As we gear up for the Super Bowl, along with the release of the upcoming ESPN documentary 30 for 30: The ’85 Bears, it’s time to end the debate right here and now: the ’85 Bears were the greatest team of all time. Take a trip back 30 years with a look at the finest moments of that legendary season that had the Fridge, Sweetness, and Monsters of the Midway crushing all competition en route to Super Bowl glory. Happy 30th, Mongo.
In week four versus Washington, wide receiver Willie Gault’s 99-yard kick return woke the slumbering Bears from a 10-0 deficit and helped propel the team to a crucial 45-10 win. But that’s not the best part. The Washington punter was also injured on the play, forcing quarterback Joe Theismann to attempt the only NFL punt of his career on the next possession... which traveled a total of one yard in a symbol of the futility of trying to stop the Bears attack.
11. A 100-yard pair
In week 10 versus the Detroit Lions, the Bears’ legendary ground attack posted not one, but two, rushers with 100-yard games. It was no surprise that the NFL’s all-time leading rusher at the time, Walter Payton, gobbled up 105 yards on the ground, but fullback Matt Suhey also chipped in a big way by stomping out 102 yards of his own. The Bears haven’t accomplished the feat since.
10. The extremely Windy City
The 13 mile-an-hour Soldier Field wind came in handy in the Bears’ first-round playoff game against the New York Giants when New York tried to punt from their own 12-yard line. Punter Sean Landeta missed the ball entirely and cornerback Shaun Gayle recovered and ran it in five yards for the Bears’ first TD en route to a 21-0 victory, showing that even the gods were on Ditka’s side this year.
9. Sweet revenge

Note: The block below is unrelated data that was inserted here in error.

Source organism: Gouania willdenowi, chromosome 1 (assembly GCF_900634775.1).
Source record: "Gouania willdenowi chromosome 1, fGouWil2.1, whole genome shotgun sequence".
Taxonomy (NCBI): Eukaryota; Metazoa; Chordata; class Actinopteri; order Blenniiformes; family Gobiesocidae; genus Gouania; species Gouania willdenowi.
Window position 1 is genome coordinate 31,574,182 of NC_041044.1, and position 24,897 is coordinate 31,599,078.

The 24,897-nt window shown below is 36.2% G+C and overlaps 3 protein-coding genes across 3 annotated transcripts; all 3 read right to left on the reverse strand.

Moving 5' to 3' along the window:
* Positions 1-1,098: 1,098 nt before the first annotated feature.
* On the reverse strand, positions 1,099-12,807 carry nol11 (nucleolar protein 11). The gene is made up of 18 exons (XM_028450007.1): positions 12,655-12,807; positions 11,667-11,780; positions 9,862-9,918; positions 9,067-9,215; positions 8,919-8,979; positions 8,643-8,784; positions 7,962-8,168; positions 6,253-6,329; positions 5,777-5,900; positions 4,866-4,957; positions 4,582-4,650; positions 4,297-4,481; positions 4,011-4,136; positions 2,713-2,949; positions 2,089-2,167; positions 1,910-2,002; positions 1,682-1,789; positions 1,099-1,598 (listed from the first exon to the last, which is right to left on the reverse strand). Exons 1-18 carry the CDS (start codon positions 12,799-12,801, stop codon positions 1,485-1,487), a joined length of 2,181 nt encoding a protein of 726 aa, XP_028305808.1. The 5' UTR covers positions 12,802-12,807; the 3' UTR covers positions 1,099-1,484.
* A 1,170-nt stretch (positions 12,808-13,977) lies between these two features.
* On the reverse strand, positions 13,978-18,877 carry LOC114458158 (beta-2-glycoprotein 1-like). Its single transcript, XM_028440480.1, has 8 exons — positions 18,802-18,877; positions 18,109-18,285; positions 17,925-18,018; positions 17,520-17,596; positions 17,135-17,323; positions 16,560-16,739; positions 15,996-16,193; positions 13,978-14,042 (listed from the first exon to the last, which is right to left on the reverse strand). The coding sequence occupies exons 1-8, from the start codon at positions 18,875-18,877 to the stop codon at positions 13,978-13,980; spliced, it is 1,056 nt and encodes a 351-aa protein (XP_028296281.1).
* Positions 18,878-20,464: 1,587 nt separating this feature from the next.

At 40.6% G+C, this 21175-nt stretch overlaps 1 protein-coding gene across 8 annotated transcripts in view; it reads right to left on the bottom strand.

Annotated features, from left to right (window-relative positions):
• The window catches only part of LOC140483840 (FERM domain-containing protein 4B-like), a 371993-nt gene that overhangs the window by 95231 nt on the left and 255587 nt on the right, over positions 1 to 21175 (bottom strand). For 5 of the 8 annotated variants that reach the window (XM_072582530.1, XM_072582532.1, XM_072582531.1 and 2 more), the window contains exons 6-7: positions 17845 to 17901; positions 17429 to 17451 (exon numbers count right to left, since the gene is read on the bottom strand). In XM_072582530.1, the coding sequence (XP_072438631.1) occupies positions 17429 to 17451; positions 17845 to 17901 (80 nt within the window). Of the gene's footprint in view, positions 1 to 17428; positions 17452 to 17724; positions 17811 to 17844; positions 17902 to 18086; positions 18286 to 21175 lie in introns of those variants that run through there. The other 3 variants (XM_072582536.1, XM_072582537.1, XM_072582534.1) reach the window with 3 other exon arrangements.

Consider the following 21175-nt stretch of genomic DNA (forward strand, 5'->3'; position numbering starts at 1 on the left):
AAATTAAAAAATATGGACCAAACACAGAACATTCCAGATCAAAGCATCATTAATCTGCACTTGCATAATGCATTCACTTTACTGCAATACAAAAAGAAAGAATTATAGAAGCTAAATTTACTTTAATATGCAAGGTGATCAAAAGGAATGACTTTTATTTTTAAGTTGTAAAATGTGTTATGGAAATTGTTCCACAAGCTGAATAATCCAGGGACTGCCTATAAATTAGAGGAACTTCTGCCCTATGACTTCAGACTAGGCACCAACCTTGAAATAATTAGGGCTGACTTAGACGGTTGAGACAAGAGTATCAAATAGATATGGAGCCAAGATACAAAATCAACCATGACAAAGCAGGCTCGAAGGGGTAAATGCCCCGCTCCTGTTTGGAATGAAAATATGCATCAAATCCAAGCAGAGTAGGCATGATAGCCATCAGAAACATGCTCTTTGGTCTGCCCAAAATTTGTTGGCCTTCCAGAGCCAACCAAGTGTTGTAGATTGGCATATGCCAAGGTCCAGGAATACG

The Bears avenged a devastating 23-0 playoff loss in the NFC Championship Game the year prior at the hands of the eventual Super Bowl champion San Francisco 49ers in week six by sacking Joe Montana a bone-crushing seven times on their way to a 26-10 win. Turns out they would need it, as this would be the Bears’ last victory in San Francisco until 2014.
8. The Viking miracle
Week three started out in dicey fashion with Jim McMahon on the bench due to a pinched nerve in his neck, with the Bears starting backup QB Steve Fuller on a Thursday night game in Minnesota. With the Bears trailing the game at halftime, McMahon badgered coaches until he was eventually let back in the game late in the third quarter. When he did, the “Punky QB” immediately engineered a Bears comeback (his first play being a 70-yard TD pass to Willie Gault) as the team put up 27 points in the second half on their way to a 33-24 victory.
7. The Bears break down the Packers
In week nine, the Packers thought they’d have a little fun at coach Ditka’s and the Bears’ expense by putting horse manure in the visitor’s locker room at Lambeau. Hilarious, right? Wrong. The Bears made the Packers eat it on the field, winning their closest game of the season 16-10 with a gritty fourth-quarter comeback fueled by revenge after a hit from Green Bay cornerback Mark Lee sent Walter Payton over a bench.
6. Playoffs shutout
The Bears became the first team in NFL history to not be scored on in any playoff game leading up to the Super Bowl, recording back-to-back playoff shutouts vs. the New York Giants and Los Angeles Rams by a combined score of 45-0. With the stingy Bears defense allowing only 32 rushing yards against New York and 130 yards of total offensive versus the Rams, neither team had a chance.